Two notions which are over-used and subject to rational challenge, are the notion or denial of a “mandate”, and the belief that any one election makes a change which cannot be undone. The data from past elections shows that every election is a mandate of a sort, though never an absolute one, and that the public always reserves the right to change its mind. A big part of the problem is that more and more, the public perceives elected officials as alien to the public norm; candidates always appear to be people of relative wealth and influence, which is no surprise given what is needed to endure a campaign, but it also creates a separation from the public and their elected officials. While no one seriously wants a person of only average intelligence, ideals, and ability to be in charge, there is a great mistrust of a class of persons who appear to not have direct experience of real world conditions. People who never appear to deal with rush hour traffic, physical work and the sheer aggravation of government bureaucracy, are not seen as completely able to address the concerns and needs of ordinary people. This condition is well-known by politicians, which has primarily led to a flood of commercials every election showing the candidate as a regular guy – who just happens to be rich, in perfect physical shape and who thinks his management of the bureaucracy will solve many problems.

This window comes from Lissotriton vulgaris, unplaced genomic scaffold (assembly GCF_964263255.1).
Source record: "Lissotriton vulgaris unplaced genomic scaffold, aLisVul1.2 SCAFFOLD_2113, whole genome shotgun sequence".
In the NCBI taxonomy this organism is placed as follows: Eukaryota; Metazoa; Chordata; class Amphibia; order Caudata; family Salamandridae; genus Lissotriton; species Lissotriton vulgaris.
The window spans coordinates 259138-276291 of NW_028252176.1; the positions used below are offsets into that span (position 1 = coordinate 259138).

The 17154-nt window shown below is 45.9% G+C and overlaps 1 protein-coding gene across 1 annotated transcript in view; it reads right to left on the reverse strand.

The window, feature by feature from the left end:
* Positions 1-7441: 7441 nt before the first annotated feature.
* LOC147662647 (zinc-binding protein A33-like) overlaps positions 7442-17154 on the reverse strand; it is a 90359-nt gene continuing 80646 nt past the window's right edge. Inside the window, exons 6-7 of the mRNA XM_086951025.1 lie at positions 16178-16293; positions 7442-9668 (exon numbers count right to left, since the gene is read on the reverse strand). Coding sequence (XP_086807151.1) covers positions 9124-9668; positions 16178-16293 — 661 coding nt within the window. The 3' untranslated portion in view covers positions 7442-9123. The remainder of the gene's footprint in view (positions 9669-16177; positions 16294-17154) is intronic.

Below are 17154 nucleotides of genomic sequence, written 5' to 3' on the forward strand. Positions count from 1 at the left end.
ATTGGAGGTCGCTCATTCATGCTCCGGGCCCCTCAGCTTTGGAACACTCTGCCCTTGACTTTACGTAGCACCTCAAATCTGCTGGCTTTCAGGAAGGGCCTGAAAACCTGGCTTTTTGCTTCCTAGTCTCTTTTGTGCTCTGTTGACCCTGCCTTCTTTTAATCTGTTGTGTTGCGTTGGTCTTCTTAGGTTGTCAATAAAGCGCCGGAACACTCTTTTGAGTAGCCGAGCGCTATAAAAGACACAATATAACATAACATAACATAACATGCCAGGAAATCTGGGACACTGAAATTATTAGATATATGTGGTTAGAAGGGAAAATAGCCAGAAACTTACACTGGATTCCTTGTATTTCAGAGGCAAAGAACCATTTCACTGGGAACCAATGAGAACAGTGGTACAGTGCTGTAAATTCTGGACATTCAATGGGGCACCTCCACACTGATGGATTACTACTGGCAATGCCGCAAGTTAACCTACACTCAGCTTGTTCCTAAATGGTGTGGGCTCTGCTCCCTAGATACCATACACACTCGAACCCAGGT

As a result of this mistrust, there is a limit to how many people will vote each election cycle. Only a part of the public is eligible to vote, and of those only some will register to vote. And only some of the pool of registered voters will vote in a given election. Many consultants are hired every election to find a way to get desired voters to the polls. Getting sixty percent of the popular vote is considered a landslide, which should tell you how difficult it is to win a majority at all. Generally, either a Republican or Democrat can expect to collect between 35 and 55 percent of a vote, depending on the nominal characteristics of the district or state in which they are running. This can be altered by either drawing in a higher portion of your own “base”, or by convincing your opponent’s base to stay home somewhat. Nick Lampson, for example, won the 22nd Congressional District race in a heavily Republican district, by motivating his base while the Democrats worked hard to dismay the Republicans from supporting the write-in candidate, Shelley Sekula-Gibbs. The Democrats managed this election by not only motivating their base, but also by depressing Republican turnout.